In most instances, Graves’ disease medication offers a safe, effective treatment option for patients. If medication fails to deliver the ideal results, orbital decompression surgery may prove to be the optimal treatment for Graves’ disease.
What Is Orbital Decompression Surgery?
Orbital decompression surgery involves the removal of one or more of the four walls of the eye socket (orbit). It is generally used to treat Graves’ disease, an immune system disorder that leads to overproduction of thyroid hormones (hyperthyroidism). Graves’ disease often causes a combination of thyroid disease, eyelid retraction, double vision and other eyelid problems, and a partial or complete orbital decompression treatment may be performed to treat such issues.
Today, endoscopic orbital decompression surgery is one of the most common procedures used to address Graves’ disease. It was introduced in the 1990s and enables an oculoplastic surgeon to decompress the eye without making incisions in the outside of the face.
How Does Endoscopic Orbital Decompression Surgery Treat Bulging Eyes?
Endoscopic orbital decompression surgery is a minimally invasive procedure. It involves the use of endoscopes (small, rigid telescopes) that enable a surgeon to enter the eye socket via the nose and sinuses.
Endoscopic orbital decompression surgery is typically performed under general anesthesia. A surgeon initially performs an endoscopic sinus surgery and open the sinuses near the eye. Next, the surgeon removes the bone along the side of the eye, and he or she may remove part of the floor of the eye as well. At this point, a thin lining (periorbita) is exposed; this lining covers all portions of the eye. The surgeon makes cuts along the periorbita, which allows eye fat and muscles to bulge into the sinuses. This enlarges the orbit space and “decompresses” the eye at the same time.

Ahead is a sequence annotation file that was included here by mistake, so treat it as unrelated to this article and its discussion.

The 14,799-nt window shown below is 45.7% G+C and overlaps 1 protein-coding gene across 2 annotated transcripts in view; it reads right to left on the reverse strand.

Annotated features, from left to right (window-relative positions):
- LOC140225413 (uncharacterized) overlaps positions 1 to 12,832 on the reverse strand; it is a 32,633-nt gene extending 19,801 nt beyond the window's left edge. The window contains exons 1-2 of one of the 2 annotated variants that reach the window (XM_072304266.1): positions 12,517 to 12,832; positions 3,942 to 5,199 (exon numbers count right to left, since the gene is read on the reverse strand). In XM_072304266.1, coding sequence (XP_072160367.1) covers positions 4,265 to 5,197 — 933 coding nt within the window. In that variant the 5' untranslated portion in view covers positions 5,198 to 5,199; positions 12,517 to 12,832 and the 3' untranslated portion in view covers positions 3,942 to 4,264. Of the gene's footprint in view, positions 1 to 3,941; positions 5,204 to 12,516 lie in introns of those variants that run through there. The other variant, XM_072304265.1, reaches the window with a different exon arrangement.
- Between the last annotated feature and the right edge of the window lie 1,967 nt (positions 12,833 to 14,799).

Reasons for Orbital Decompression Surgery
Oftentimes, orbital decompression surgery is used to treat a condition that causes the volume or size of the eye to increase. In this instance, changes to the eye impact an individual’s vision or appearance.
Graves’ disease is one of the most common reasons that individuals undergo orbital decompression surgery. This disorder may cause enlargement of the orbital fat and eye muscles. As a result, Graves’ disease patients sometimes experience eye bulging that prevents the eyelids from closing completely. This ultimately leads to eye dryness, increased tearing and eye surface damage, too.
Also, if the eye becomes enlarged, the eye socket itself remains intact. This may make it tough for a person to move the eye, resulting in double vision.
La Peer Health Systems offers full details about orbital decompression surgery for Graves’ disease patients. We provide orbital decompression surgery before and after photos and explain each step of the procedure. By doing so, we help Graves’ disease patients determine if this surgery can help them achieve their desired results.
Causes of Orbital Socket Problems
Common causes of orbital socket problems include:
- Graves’ disease
- Shallow eye sockets
- Sunken cheekbones
- Eye socket tumors